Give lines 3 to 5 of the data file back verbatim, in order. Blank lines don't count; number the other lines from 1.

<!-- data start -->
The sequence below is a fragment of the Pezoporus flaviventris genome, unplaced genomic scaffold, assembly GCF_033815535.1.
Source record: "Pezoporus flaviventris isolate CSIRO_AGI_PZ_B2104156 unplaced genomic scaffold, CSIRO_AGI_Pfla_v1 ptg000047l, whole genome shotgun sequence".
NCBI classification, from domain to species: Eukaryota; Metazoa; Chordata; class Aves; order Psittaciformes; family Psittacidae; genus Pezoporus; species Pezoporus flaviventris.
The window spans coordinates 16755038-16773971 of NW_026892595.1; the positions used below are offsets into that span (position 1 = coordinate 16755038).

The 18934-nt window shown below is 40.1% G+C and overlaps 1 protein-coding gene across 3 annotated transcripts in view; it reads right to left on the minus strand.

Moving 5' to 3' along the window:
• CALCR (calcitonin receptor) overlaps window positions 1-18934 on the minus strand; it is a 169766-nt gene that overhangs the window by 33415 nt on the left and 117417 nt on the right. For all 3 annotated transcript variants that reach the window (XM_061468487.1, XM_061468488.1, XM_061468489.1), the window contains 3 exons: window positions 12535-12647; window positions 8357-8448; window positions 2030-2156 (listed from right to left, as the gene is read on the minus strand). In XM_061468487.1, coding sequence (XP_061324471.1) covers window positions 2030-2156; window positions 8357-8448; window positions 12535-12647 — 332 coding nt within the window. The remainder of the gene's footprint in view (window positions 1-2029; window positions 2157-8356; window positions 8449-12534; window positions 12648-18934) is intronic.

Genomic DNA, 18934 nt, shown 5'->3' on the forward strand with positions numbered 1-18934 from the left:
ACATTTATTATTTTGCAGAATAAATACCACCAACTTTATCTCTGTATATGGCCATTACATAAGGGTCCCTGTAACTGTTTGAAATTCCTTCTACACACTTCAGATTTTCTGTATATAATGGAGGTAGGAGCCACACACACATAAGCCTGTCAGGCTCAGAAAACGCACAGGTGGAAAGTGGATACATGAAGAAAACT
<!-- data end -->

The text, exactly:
NCBI classification, from domain to species: Eukaryota; Metazoa; Chordata; class Aves; order Psittaciformes; family Psittacidae; genus Pezoporus; species Pezoporus flaviventris.
The window spans coordinates 16755038-16773971 of NW_026892595.1; the positions used below are offsets into that span (position 1 = coordinate 16755038).

The 18934-nt window shown below is 40.1% G+C and overlaps 1 protein-coding gene across 3 annotated transcripts in view; it reads right to left on the minus strand.